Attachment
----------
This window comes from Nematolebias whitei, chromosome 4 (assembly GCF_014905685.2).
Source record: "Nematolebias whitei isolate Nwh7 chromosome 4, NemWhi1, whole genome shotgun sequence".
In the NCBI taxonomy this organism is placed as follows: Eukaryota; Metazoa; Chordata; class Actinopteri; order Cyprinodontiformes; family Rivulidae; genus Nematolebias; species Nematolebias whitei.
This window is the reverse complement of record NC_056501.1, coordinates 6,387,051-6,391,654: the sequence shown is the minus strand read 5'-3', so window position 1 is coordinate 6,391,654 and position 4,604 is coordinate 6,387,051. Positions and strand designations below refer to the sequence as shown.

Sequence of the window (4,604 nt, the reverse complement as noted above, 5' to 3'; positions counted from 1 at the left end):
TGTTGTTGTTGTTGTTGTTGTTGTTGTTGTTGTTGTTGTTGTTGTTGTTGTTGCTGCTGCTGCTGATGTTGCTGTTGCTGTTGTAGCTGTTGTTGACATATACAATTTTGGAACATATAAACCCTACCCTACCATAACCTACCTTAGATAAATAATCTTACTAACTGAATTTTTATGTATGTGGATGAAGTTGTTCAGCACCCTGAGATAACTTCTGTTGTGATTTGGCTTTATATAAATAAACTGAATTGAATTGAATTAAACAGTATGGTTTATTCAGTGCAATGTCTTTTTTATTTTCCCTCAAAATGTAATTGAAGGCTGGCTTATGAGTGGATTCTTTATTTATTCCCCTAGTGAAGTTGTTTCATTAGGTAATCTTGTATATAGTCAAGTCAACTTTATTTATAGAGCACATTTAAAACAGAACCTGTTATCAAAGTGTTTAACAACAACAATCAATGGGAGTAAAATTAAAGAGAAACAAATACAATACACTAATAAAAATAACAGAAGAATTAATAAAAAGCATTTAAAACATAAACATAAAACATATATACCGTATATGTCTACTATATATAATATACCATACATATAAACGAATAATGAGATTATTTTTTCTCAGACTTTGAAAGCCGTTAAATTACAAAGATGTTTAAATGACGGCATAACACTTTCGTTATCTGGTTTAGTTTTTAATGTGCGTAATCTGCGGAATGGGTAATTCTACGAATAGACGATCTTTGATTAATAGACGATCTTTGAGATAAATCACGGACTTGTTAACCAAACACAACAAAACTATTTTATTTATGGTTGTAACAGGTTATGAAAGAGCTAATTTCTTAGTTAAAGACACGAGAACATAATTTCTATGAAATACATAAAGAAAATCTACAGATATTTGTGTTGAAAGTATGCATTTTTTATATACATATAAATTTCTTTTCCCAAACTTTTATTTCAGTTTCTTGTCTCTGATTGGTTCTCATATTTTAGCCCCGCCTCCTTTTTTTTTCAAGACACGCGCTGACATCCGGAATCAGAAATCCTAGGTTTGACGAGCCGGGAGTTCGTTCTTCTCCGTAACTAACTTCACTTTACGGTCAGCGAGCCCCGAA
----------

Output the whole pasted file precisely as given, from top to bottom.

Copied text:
This window comes from Nematolebias whitei, chromosome 4 (assembly GCF_014905685.2).
Source record: "Nematolebias whitei isolate Nwh7 chromosome 4, NemWhi1, whole genome shotgun sequence".
In the NCBI taxonomy this organism is placed as follows: Eukaryota; Metazoa; Chordata; class Actinopteri; order Cyprinodontiformes; family Rivulidae; genus Nematolebias; species Nematolebias whitei.
This window is the reverse complement of record NC_056501.1, coordinates 6,387,051-6,391,654: the sequence shown is the minus strand read 5'-3', so window position 1 is coordinate 6,391,654 and position 4,604 is coordinate 6,387,051. Positions and strand designations below refer to the sequence as shown.

Sequence of the window (4,604 nt, the reverse complement as noted above, 5' to 3'; positions counted from 1 at the left end):
TGTTGTTGTTGTTGTTGTTGTTGTTGTTGTTGTTGTTGTTGTTGTTGTTGTTGCTGCTGCTGCTGATGTTGCTGTTGCTGTTGTAGCTGTTGTTGACATATACAATTTTGGAACATATAAACCCTACCCTACCATAACCTACCTTAGATAAATAATCTTACTAACTGAATTTTTATGTATGTGGATGAAGTTGTTCAGCACCCTGAGATAACTTCTGTTGTGATTTGGCTTTATATAAATAAACTGAATTGAATTGAATTAAACAGTATGGTTTATTCAGTGCAATGTCTTTTTTATTTTCCCTCAAAATGTAATTGAAGGCTGGCTTATGAGTGGATTCTTTATTTATTCCCCTAGTGAAGTTGTTTCATTAGGTAATCTTGTATATAGTCAAGTCAACTTTATTTATAGAGCACATTTAAAACAGAACCTGTTATCAAAGTGTTTAACAACAACAATCAATGGGAGTAAAATTAAAGAGAAACAAATACAATACACTAATAAAAATAACAGAAGAATTAATAAAAAGCATTTAAAACATAAACATAAAACATATATACCGTATATGTCTACTATATATAATATACCATACATATAAACGAATAATGAGATTATTTTTTCTCAGACTTTGAAAGCCGTTAAATTACAAAGATGTTTAAATGACGGCATAACACTTTCGTTATCTGGTTTAGTTTTTAATGTGCGTAATCTGCGGAATGGGTAATTCTACGAATAGACGATCTTTGATTAATAGACGATCTTTGAGATAAATCACGGACTTGTTAACCAAACACAACAAAACTATTTTATTTATGGTTGTAACAGGTTATGAAAGAGCTAATTTCTTAGTTAAAGACACGAGAACATAATTTCTATGAAATACATAAAGAAAATCTACAGATATTTGTGTTGAAAGTATGCATTTTTTATATACATATAAATTTCTTTTCCCAAACTTTTATTTCAGTTTCTTGTCTCTGATTGGTTCTCATATTTTAGCCCCGCCTCCTTTTTTTTTCAAGACACGCGCTGACATCCGGAATCAGAAATCCTAGGTTTGACGAGCCGGGAGTTCGTTCTTCTCCGTAACTAACTTCACTTTACGGTCAGCGAGCCCCGAA